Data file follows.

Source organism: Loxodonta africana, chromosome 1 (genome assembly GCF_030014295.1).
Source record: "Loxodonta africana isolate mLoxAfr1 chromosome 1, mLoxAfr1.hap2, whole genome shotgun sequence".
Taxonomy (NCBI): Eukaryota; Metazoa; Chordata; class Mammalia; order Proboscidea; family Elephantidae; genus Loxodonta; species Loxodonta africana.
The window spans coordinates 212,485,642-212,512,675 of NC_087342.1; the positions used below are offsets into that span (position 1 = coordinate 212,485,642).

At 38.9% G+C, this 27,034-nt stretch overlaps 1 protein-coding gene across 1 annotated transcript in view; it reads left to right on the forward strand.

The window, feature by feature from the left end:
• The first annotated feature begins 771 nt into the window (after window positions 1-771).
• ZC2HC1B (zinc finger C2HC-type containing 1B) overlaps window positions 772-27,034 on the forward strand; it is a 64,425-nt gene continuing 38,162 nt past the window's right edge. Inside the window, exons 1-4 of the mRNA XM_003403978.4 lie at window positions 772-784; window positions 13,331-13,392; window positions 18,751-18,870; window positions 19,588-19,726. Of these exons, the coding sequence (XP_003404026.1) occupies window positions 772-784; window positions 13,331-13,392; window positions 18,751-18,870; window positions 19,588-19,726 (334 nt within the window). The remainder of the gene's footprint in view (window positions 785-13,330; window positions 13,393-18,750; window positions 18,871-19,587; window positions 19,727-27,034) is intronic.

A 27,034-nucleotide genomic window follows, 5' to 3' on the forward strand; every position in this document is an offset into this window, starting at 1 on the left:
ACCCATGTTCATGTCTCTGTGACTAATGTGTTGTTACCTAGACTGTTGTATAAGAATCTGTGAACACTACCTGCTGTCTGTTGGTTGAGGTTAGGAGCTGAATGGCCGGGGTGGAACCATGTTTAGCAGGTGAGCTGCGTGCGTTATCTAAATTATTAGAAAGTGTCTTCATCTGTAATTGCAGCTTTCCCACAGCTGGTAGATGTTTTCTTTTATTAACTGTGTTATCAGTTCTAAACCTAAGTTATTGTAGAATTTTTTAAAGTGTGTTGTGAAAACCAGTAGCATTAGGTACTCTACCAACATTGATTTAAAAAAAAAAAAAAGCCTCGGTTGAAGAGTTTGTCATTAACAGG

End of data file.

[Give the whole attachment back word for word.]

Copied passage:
Source organism: Loxodonta africana, chromosome 1 (genome assembly GCF_030014295.1).
Source record: "Loxodonta africana isolate mLoxAfr1 chromosome 1, mLoxAfr1.hap2, whole genome shotgun sequence".
Taxonomy (NCBI): Eukaryota; Metazoa; Chordata; class Mammalia; order Proboscidea; family Elephantidae; genus Loxodonta; species Loxodonta africana.
The window spans coordinates 212,485,642-212,512,675 of NC_087342.1; the positions used below are offsets into that span (position 1 = coordinate 212,485,642).

At 38.9% G+C, this 27,034-nt stretch overlaps 1 protein-coding gene across 1 annotated transcript in view; it reads left to right on the forward strand.

The window, feature by feature from the left end:
• The first annotated feature begins 771 nt into the window (after window positions 1-771).
• ZC2HC1B (zinc finger C2HC-type containing 1B) overlaps window positions 772-27,034 on the forward strand; it is a 64,425-nt gene continuing 38,162 nt past the window's right edge. Inside the window, exons 1-4 of the mRNA XM_003403978.4 lie at window positions 772-784; window positions 13,331-13,392; window positions 18,751-18,870; window positions 19,588-19,726. Of these exons, the coding sequence (XP_003404026.1) occupies window positions 772-784; window positions 13,331-13,392; window positions 18,751-18,870; window positions 19,588-19,726 (334 nt within the window). The remainder of the gene's footprint in view (window positions 785-13,330; window positions 13,393-18,750; window positions 18,871-19,587; window positions 19,727-27,034) is intronic.

A 27,034-nucleotide genomic window follows, 5' to 3' on the forward strand; every position in this document is an offset into this window, starting at 1 on the left:
ACCCATGTTCATGTCTCTGTGACTAATGTGTTGTTACCTAGACTGTTGTATAAGAATCTGTGAACACTACCTGCTGTCTGTTGGTTGAGGTTAGGAGCTGAATGGCCGGGGTGGAACCATGTTTAGCAGGTGAGCTGCGTGCGTTATCTAAATTATTAGAAAGTGTCTTCATCTGTAATTGCAGCTTTCCCACAGCTGGTAGATGTTTTCTTTTATTAACTGTGTTATCAGTTCTAAACCTAAGTTATTGTAGAATTTTTTAAAGTGTGTTGTGAAAACCAGTAGCATTAGGTACTCTACCAACATTGATTTAAAAAAAAAAAAAAGCCTCGGTTGAAGAGTTTGTCATTAACAGG